Health Benefits of “Green Spaces” for Kids

Health Benefits of “Green Spaces” for Kids

Information Resources

By Evelyn Cunico, MA, MSLIS
Posted July 09, 2015

Observational studies conducted by educational and scientific organizations have provided evidence that children who play in outdoor “green spaces,” such as school playgrounds with trees and other vegetation, neighborhood parks, and home backyards with grass, experience physical and psychological health benefits.

A recent study published in the Proceedings of the National Academy of Sciences (PNAS) highlights cognitive health, with evidence that exposure to green spaces within and around schools may enhance the brain development of children.


Cognitive abilities are defined as working memory and attentiveness. Working memory is defined as the ability to sort and retain short-term information, which is essential for learning skills, such as math and reading. “Greenness” is defined as any space with vegetation.

Cognitive Development

A study titled, “Green Spaces and Cognitive Development in Primary School Children,” published in the June 30, 2015 issue of PNAS , reports a link between exposure to green space at school and development of cognitive abilities.

Led by Payam Dadvand and other researchers at the Centre for Research in Environmental Epidemiology (CREAL) in Barcelona, Spain, the study assessed the association between exposures to green space, captured using satellite data, and measures of cognitive development in nearly 2,600 schoolchildren.

Children were in the second to fourth grades, aged seven through ten years, from 36 primary schools, between January 2012 and March 2013.

Cognitive development was assessed using four repeated (every three months) computerized cognitive tests for each outcome of 12-month developmental change of working memory, superior working memory, and inattentiveness, according to the study abstract.

Researchers found that students with more exposure to green space experienced a five percent increase in working memory, a six percent increase in superior working memory, and a one percent reduction in inattentiveness, regardless of ethnicity, maternal education, and parental employment, according to a CREAL news report.

Still, proving a direct connection between green spaces and brain development is difficult. For example, researchers reported that school children with the highest improvement in cognitive skills had the lease exposure to traffic-related pollution (elemental carbon), which, itself, has been negatively linked to cognitive development.

Earlier Study

The Dadvand study cites an earlier article, titled, “At Home with Nature: Effects of “Greenness” on Children’s Cognitive Functioning,” by Nancy M. Wells, published in November 2000 in the journal Environment and Behavior.

The study that is described by Wells observed children who were living in a poor urban home environment and who then moved to an improved home environment with more greenness. Results indicated that children whose homes improved the most in terms of greenness following relocation tended to have the highest levels of cognitive functioning following the move, according to the Wells abstract.

Public Policy Action

Although it is not clear how connections between green spaces and cognitive abilities occur, evidence is increasing that contact with nature plays a central role in brain development, as well as in physical and psychological health.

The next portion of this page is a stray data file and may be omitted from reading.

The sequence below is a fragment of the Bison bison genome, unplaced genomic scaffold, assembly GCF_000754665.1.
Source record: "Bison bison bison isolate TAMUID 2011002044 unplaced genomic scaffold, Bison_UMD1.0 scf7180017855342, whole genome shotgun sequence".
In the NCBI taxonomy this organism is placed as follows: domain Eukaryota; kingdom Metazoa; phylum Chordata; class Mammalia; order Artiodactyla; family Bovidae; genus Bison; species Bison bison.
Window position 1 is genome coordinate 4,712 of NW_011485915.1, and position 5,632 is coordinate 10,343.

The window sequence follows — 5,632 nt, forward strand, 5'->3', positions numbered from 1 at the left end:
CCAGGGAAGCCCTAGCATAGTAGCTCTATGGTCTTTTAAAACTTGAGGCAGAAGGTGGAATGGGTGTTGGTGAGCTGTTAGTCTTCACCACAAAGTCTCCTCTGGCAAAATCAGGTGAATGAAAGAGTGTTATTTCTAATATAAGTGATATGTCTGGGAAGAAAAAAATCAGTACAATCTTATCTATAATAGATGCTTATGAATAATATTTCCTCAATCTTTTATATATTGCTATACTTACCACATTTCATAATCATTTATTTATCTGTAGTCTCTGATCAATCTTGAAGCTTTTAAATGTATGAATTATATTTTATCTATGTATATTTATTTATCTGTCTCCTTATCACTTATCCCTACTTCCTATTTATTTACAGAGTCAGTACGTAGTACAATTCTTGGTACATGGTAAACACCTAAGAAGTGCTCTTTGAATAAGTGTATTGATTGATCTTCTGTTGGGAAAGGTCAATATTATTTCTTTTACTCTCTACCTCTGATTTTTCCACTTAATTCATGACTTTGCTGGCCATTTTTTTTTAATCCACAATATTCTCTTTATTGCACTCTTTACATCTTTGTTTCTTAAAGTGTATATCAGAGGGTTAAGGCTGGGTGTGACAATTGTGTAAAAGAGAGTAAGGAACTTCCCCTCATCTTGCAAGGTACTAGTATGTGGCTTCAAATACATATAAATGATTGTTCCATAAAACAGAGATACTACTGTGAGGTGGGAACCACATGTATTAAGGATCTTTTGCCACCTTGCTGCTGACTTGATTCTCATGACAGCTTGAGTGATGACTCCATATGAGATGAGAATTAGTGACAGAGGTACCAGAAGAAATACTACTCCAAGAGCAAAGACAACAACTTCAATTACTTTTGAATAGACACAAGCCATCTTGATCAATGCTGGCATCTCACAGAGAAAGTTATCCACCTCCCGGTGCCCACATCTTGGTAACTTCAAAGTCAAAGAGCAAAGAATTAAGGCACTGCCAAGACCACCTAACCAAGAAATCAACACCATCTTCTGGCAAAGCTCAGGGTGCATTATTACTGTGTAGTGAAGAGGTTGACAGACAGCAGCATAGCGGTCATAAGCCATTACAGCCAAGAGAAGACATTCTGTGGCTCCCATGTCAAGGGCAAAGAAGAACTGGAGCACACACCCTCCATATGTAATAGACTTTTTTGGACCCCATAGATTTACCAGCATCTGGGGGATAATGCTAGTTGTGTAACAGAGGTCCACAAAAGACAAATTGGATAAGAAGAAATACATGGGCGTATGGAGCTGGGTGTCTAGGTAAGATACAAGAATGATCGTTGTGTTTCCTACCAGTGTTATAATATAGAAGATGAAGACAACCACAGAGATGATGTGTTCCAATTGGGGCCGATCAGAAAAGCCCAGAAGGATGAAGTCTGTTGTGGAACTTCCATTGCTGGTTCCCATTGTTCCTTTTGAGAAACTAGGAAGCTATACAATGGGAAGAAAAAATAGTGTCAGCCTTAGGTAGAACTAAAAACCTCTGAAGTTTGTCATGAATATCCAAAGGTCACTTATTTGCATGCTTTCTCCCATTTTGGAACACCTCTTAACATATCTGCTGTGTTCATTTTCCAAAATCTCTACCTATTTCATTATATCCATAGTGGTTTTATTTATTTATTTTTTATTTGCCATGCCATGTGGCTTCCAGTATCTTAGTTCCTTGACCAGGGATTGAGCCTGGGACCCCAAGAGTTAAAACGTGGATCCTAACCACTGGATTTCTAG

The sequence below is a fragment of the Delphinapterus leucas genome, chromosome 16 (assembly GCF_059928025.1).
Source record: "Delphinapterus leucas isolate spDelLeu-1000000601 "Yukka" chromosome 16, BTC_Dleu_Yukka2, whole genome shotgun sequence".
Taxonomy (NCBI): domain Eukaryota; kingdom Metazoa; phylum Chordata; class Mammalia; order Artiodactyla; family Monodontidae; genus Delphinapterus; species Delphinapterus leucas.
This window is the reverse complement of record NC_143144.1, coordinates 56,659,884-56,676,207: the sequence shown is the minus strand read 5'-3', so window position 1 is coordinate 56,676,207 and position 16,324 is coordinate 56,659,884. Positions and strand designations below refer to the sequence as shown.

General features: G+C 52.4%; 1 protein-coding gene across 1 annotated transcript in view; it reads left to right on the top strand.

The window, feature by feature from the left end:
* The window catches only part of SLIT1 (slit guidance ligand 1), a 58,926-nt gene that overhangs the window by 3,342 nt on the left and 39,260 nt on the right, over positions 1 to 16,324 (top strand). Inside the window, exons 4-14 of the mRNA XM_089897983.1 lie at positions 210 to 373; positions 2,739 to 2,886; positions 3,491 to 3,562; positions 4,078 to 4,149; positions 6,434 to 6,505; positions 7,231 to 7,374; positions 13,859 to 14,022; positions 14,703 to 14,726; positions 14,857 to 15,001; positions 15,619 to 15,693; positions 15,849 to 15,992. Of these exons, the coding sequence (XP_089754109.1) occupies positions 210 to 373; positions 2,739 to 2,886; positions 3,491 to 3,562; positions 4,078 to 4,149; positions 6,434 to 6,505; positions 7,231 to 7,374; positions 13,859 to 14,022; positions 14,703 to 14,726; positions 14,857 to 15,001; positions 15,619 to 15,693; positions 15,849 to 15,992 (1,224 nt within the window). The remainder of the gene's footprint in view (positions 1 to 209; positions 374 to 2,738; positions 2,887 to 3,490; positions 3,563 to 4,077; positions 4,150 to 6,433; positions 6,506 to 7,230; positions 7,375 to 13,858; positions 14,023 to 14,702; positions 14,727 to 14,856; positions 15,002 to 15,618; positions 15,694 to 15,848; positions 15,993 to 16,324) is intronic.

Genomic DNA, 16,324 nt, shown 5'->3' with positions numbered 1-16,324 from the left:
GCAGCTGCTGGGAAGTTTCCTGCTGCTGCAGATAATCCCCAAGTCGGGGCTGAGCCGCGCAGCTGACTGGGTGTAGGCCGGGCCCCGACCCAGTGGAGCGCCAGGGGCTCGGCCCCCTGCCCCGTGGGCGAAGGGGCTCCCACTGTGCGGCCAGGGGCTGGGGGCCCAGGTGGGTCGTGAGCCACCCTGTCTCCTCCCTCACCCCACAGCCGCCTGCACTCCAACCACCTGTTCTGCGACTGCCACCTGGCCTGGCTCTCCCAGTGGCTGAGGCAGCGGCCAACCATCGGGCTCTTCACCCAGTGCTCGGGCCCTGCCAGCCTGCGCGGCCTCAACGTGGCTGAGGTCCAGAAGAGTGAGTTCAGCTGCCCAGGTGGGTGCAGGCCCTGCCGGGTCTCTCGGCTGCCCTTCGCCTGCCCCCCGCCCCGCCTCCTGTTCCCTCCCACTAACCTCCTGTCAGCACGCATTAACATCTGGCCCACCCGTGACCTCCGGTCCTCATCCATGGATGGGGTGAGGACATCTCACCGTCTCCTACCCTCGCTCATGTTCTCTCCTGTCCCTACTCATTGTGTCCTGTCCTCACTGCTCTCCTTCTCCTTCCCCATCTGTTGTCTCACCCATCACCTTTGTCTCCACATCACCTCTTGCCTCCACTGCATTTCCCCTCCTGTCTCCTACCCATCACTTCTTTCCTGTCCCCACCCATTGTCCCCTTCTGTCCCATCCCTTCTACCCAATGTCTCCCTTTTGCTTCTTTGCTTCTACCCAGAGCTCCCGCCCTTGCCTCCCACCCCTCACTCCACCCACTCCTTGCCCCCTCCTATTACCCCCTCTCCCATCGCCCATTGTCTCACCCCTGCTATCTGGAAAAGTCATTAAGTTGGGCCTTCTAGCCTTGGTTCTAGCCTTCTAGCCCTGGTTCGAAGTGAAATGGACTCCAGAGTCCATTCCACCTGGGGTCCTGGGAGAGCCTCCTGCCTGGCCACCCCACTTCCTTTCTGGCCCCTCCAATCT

In terms of public policy, encouraging our public officials to add trees and other vegetation to neighborhoods and school yards may be one solution to the challenge of how to improve the health of our children.

Disclaimer: The information presented in this blog should not replace the medical advice of your doctor. You should not use this information to diagnose or treat any disease, illness, or other health condition without first consulting with your medical doctor or other healthcare provider.

Information Resources

Centre for Research in Environmental Epidemiology (CREAL). “Green Spaces Influence the Cognitive Growth in Children,” CREAL News.
(Accessed 05 July 2015)

Dadvand, P., Nieuwenhuijsen, M.J., Esnaola, M., Forns, J., Basagana, X., Alvarez-Pedrerol, M., Rivas, I., Lopez-Vicente, M., De Castro Pascual, M., Su, J., Jerrett, M., Querol, X., and Sunyer, J. “Green Spaces and Cognitive Development in Primary Schoolchildren.” Proceedings of the National Academy of Sciences of the United States of America (PNAS). 2015 June 30; vol.112(no.26):7937-42.
(PNAS abstract accessed 02 July 2015)

Dadvand, P., et al. [as above]
(PubMed abstract accessed 02 July 2015)

Feda, D.M., Seelbinder, A., Baek, S., Raja, S., Yin, L., and Roemmich, J.N. “Neighborhood Parks and Reduction in Stress among Adolescents: Results from Buffalo, New York.” Indoor and Built Environment: SAGE Journals. Published online before print May 20, 2014.
(Abstract accessed 19 June 2015)

Kuo, Frances E., and Faber-Taylor, Andrea. “A Potential Natural Treatment for Attention Deficit/Hyperactivity Disorder: Evidence from a National Study.” American Public Health Association. American Journal of Public Health. 2004 September 94(9):1580-1586. [Authors with University of Illinois at Urbana-Champaign]
(Full Text accessed 19 June 2015)

Wells, Nancy M. “At Home with Nature: Effects of “Greenness” on Children’s Cognitive Functioning.” Environment and Behavior . 2000 November; 32(6):775-795.
(Abstract accessed 03 July 2015)